Curious Cabinets at Exit Art, NYC

Digimovies Plus: Curious Cabinets
May 2 / 7pm
475 Tenth Ave. New York, NY 10018
Exit Art is pleased to present Digimovies Plus: Curious Cabinets, a one-night event of experimental digital films that explores both the literal and abstract interpretations of fernweh, the “ache for distant places.” Within the context of this program, the feeling of fernweh unfolds to express something larger than oneself, whether it is love, the cosmos, the future, or the mystery of hindsight. Given our ongoing curiosity for the unknown, Curious Cabinets explores the notion of “farsickness” through various manifestations.
In Penny Lane’s The Voyagers, two-stories are interwoven: a love-story between Carl Sagan and his future wife Anna Druyan, and a story about the 1977 launching of Sagan’s golden records into space. The Voyagers is both a beautiful homage to Carl Sagan and a tribute to life on this planet. In Lee Arnold’s celestial time-lapse photography Clouds, the filmmaker uses an upward camera angle as a gestural nod to the cosmic ocean that Lane probes in The Voyagers. A stellar piece chronicling the changing sky over Brooklyn on a single fall day, Arnold’s exploration of the temporal is also reflected in David Baumflek’s moving video Earthrise. Baumflek contrasts the voice of an older man, who recounts his experience of loss and the mystery of hindsight, with abstracted images of light and motion shot the same year by astronauts circling the moon.
Representing the more eccentric side of fernweh is the “identity contortionist” Alison Kobayashi, whose From Alex to Alex tells the PG-13 love-story of two “mostly gay” fourteen year old classmates of the same name. Fascinated with the origins of found objects, nostalgic iconography, and the lives of others, this interpretative piece was based on a letter found on Ontario’s Winston Churchill Boulevard that read “From Alex to Alex.” If Kobayashi imagines the lives of others, Daniel Lichtman’s Site Visit (That’s The Man I Am) privileges his experience as subject. Filmed in a Cathedral in England, Lichtman interjects a semi-personal narrative about a man and female with close-circuit shots of non-correlating imagery. In his exploration of human behavior and the creation of subjective experience within a highly politicized space, Lichtman questions how humankind relates to a tradition of ready-made histories.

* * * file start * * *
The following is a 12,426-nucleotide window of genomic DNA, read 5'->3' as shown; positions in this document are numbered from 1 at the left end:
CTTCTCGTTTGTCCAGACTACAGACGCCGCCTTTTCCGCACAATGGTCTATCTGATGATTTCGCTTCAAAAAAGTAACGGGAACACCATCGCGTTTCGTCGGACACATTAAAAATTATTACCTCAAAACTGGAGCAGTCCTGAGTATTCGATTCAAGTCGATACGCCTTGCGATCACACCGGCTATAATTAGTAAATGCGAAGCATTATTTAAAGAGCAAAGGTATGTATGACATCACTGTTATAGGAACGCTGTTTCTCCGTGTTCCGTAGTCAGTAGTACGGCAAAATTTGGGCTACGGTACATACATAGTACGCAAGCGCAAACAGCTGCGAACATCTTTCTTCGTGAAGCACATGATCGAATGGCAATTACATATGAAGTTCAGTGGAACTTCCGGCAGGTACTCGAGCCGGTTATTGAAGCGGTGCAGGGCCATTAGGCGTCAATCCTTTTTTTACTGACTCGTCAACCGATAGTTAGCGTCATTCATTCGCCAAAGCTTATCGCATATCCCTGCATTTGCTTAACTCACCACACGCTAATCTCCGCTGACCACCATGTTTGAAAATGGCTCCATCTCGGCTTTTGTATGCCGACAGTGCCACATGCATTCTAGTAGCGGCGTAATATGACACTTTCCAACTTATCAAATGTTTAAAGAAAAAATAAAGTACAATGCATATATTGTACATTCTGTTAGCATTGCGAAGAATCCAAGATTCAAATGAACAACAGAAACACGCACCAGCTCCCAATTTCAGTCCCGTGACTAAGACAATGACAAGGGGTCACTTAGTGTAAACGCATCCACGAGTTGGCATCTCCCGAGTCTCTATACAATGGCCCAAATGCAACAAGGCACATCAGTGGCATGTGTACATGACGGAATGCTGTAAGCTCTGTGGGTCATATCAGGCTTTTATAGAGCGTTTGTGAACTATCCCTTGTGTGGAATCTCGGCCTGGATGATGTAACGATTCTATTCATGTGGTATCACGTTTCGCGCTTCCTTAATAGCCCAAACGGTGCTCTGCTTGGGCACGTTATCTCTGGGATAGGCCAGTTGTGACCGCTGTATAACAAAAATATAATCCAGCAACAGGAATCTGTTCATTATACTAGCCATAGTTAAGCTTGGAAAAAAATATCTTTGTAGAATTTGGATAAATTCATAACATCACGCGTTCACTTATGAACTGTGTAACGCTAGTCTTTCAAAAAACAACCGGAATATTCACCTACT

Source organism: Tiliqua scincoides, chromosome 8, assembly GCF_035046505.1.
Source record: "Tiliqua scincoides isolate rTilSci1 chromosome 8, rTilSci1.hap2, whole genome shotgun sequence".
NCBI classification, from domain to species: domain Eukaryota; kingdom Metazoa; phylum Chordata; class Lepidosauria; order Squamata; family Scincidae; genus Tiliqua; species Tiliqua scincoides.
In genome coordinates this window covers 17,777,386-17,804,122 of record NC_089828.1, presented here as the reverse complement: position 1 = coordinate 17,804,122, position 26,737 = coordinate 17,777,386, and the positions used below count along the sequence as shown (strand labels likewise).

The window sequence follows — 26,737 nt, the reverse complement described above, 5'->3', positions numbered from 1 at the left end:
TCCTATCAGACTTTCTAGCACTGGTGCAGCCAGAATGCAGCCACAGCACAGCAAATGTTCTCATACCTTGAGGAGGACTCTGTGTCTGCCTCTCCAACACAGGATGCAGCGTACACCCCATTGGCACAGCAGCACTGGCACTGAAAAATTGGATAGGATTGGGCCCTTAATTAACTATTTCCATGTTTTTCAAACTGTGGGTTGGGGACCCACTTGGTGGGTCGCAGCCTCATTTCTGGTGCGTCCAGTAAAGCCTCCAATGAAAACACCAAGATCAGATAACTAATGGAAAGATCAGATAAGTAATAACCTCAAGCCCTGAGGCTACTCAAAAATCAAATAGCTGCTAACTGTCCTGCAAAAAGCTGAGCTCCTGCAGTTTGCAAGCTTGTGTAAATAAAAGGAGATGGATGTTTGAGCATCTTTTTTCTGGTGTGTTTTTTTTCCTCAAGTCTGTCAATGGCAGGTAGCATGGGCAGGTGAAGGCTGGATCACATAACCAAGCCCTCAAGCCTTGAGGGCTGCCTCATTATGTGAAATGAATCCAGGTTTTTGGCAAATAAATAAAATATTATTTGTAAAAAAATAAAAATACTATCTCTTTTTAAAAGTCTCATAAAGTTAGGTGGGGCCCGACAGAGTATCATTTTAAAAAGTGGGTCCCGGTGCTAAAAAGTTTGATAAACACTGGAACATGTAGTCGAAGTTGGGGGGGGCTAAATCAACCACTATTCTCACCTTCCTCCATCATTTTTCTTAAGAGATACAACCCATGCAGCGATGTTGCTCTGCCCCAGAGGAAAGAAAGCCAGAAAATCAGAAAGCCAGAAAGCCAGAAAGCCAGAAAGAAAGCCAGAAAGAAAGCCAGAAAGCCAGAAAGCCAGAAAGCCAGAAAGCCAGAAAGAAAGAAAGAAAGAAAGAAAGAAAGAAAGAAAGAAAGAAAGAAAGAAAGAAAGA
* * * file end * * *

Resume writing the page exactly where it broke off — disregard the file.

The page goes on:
Sweetening up the texture of the program is Carlos Charlie Perez’ autobiographical I Miss You, a story about the love/kinship between a mouse and tower. If the inverse of “farsickness” is homesickness, this metaphorical love-story evokes a sense of curious wonder between two unlikely figures that have found home. Rounding out the program is Stephen Rife’s The Cello Incident, a mini-feature documentary. Rife was invited to participate in a ceremony to honor the life of the 16th century philosopher Giordano Bruno, a heretic and champion of free thought. Rife created a performance for the occasion that involved the burning of a broken cello. Stolen before the performance, the cello sparks a journey across Minnesota to talk about death, religion, philosophy and artistic communities.

Selected from Digimovies’ ConceptPlus, an innovative model that set out to democratize exhibition opportunities by focusing on the artistic idea itself, Curious Cabinets is curated by Curatorial Assistant Candice Strongwater.